Remedies: Stop. Think it through. Avoid spur-of-the moment agreements with strangers. Do not withdraw funds at the request of strangers or new friends. If someone claims to be an official, verify the person's identity. And if you're still unsure, call the bank or law enforcement and explain what you're being asked to do.
The relative in distress
The con man phones an elderly person, having chosen the victim from a phone book because she has an old-fashioned sounding name. In a frantic voice -- or sometimes from a place with plenty of background noise -- the caller informs "grandma" that he has had an accident or gotten into trouble abroad and needs her to wire money right away. The caller then thanks "grandma," explains he's embarrassed and begs her not to tell anyone.
Remedies: If you're unsure about a caller, stall. Contact family members to verify if the call is legitimate. Never wire money based on a phone or email request unless you are sure.
The pricey funeral
A funeral home or cemetery tells a grieving senior that everything is taken care of for his spouse's funeral. When the bill arrives, it includes exorbitant expenses, which the surviving loved one was not informed of in advance. In other cases, a senior pays in advance for funeral costs, but later, the advance payment is nowhere on record.
Your rights: The Federal Trade Commission requires that funeral providers provide itemized price lists over the telephone. Goods and services may be listed a la carte so there are options from which to choose.
Pennsylvania's Future Interment Law calls for 70 percent of pre-payment for funeral plans, which must be escrowed in a Pennsylvania banking institution until the recipient's time of death. When making arrangements, be sure to get the name of the state bank where the 70 percent pre-payment will be escrowed.
The 'free' hearing exam
Vendors may offer a free exam and then pressure a senior with hearing loss into purchasing costly hearing aids before a physician has properly diagnosed the individual.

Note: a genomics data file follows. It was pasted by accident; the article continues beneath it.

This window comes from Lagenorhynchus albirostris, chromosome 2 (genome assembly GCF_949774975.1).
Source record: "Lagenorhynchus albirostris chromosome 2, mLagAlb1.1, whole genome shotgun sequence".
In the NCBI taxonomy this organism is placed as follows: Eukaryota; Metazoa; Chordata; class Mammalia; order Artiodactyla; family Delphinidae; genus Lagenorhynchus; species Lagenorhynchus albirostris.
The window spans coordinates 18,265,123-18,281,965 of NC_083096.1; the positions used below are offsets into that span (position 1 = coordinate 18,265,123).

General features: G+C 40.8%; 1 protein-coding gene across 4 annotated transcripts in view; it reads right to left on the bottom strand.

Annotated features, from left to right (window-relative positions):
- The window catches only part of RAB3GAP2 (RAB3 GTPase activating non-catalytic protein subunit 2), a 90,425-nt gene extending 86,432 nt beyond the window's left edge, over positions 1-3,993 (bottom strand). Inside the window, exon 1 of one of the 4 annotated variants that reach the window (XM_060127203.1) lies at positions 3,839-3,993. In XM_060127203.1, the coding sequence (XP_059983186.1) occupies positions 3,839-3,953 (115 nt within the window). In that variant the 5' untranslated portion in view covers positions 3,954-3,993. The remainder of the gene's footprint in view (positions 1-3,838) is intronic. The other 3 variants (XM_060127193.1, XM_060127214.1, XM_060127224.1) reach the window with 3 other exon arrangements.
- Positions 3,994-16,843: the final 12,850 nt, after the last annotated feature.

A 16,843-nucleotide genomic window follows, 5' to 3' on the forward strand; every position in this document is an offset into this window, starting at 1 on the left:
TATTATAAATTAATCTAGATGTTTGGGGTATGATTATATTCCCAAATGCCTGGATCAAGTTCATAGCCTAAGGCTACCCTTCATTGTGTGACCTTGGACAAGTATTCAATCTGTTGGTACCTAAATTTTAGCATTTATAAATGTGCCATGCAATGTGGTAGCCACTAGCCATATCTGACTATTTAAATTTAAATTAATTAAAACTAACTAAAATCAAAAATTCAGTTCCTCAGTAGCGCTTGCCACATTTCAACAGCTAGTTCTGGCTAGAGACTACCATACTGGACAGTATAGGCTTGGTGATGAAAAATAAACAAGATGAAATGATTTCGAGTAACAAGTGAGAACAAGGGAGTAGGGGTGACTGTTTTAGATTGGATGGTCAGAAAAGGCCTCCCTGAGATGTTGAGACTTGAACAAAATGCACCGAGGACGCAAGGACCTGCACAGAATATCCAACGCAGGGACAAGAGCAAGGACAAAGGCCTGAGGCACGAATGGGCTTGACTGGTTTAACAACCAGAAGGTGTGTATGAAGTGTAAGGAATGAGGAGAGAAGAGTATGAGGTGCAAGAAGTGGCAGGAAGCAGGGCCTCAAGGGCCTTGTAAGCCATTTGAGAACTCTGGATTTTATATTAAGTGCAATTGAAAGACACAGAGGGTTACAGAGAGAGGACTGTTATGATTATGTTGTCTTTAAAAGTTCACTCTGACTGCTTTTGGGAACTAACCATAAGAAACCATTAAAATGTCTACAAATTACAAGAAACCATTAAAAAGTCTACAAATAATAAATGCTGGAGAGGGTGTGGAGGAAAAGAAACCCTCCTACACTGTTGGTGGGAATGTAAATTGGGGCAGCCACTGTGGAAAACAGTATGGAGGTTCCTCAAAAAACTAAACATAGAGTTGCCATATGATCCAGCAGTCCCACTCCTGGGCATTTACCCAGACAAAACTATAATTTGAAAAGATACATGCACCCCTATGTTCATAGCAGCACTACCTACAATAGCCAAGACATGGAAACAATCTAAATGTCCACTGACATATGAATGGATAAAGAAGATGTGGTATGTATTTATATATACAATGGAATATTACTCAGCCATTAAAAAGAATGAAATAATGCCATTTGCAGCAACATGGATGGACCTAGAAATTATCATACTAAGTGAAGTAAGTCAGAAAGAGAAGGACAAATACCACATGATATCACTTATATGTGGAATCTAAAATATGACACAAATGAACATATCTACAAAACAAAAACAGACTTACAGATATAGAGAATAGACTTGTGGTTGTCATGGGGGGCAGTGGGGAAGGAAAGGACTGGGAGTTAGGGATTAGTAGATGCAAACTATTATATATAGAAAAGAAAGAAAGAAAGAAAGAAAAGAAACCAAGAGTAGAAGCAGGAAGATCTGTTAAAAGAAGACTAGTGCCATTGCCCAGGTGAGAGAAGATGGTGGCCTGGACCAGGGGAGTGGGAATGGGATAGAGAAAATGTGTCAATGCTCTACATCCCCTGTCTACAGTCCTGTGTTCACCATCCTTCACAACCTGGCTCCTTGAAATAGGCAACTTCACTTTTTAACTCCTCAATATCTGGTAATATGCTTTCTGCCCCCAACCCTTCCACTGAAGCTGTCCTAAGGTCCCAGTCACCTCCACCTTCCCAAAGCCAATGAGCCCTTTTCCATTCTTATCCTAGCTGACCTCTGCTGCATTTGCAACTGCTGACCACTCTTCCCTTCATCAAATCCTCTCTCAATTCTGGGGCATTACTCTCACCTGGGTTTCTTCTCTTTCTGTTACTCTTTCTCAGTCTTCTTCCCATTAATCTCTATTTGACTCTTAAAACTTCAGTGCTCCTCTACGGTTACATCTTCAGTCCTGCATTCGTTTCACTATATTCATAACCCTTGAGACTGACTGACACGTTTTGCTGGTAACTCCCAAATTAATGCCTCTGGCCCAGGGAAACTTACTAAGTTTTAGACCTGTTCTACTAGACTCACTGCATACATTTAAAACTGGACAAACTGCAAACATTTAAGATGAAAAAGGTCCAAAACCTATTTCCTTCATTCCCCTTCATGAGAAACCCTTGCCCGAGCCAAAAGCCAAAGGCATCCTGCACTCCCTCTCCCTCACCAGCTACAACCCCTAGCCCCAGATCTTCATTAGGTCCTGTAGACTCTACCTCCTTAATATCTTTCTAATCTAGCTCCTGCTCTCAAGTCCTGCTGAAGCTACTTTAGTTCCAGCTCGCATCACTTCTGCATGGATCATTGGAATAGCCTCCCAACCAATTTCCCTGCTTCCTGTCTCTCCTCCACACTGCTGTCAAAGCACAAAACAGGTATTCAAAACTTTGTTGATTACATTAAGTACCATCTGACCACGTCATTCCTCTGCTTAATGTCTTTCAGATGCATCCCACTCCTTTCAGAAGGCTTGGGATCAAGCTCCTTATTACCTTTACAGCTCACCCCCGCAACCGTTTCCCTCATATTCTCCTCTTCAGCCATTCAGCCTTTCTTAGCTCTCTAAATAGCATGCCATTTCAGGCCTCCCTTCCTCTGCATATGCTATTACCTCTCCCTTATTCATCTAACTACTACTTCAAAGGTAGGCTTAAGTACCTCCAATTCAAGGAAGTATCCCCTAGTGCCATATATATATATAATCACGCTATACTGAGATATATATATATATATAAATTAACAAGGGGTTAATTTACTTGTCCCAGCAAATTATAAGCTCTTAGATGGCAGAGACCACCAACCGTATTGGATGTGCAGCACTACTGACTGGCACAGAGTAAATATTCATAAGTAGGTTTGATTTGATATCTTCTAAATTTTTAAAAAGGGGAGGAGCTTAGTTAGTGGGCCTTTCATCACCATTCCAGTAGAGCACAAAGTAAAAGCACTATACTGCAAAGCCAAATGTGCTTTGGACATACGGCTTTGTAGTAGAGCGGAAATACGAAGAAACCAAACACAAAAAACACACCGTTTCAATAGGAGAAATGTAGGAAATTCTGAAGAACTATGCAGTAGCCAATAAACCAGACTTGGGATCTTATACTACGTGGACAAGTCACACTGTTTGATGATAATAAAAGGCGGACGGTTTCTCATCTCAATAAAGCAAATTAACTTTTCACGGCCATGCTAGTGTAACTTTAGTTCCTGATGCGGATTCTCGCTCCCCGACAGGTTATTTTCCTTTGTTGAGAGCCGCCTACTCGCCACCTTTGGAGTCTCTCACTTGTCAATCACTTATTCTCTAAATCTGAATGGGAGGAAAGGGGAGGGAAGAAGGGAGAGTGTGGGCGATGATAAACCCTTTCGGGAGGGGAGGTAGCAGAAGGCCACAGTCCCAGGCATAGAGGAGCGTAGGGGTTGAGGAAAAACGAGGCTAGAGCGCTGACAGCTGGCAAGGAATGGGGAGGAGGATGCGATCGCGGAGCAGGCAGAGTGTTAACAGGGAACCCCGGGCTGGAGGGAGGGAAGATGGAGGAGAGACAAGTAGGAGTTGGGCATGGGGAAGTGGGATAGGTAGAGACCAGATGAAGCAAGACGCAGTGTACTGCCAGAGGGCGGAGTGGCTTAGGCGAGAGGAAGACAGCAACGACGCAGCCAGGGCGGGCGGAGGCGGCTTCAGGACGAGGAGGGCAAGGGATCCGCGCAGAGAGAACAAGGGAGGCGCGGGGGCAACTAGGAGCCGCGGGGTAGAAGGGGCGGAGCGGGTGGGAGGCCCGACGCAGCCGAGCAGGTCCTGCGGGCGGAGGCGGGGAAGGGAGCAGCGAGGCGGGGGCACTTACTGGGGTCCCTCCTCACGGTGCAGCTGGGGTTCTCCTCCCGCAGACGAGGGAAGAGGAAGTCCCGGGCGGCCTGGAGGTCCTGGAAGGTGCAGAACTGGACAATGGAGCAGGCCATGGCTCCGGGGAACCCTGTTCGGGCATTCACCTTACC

Your Rights: A registered hearing aid seller in Pennsylvania must tell you at the outset that any examination or claim they make is not given by a person licensed to practice medicine or give a medical opinion. It's a mandatory disclaimer all hearing aid sellers are supposed to abide by. Contract law also requires the seller to explain in writing if a hearing aid was used or reconditioned. The law mandates that no aids may be sold without a 30-day, money-back, written guarantee.
Remedies: Contact the Pennsylvania Department of Health's Hearing Aid Registration Program at 1-717-783-8078 to verify if your hearing aid seller and fitter are in compliance with Pennsylvania's Hearing Aid Sales Registration Law.
To file a complaint, call the office of attorney general, health care help line at 1-877-888-4877 or visit www.attorneygeneral.gov.
Bargain vacations, free prizes
A similar plot involves a telemarketing call, email, postcard or print ad touting a discount vacation. The caller avoids or breezes over details before the senior makes a credit card payment. Once the target receives the detailed information packet, she discovers restrictions and conditions that may make it more costly or impossible to complete the trip.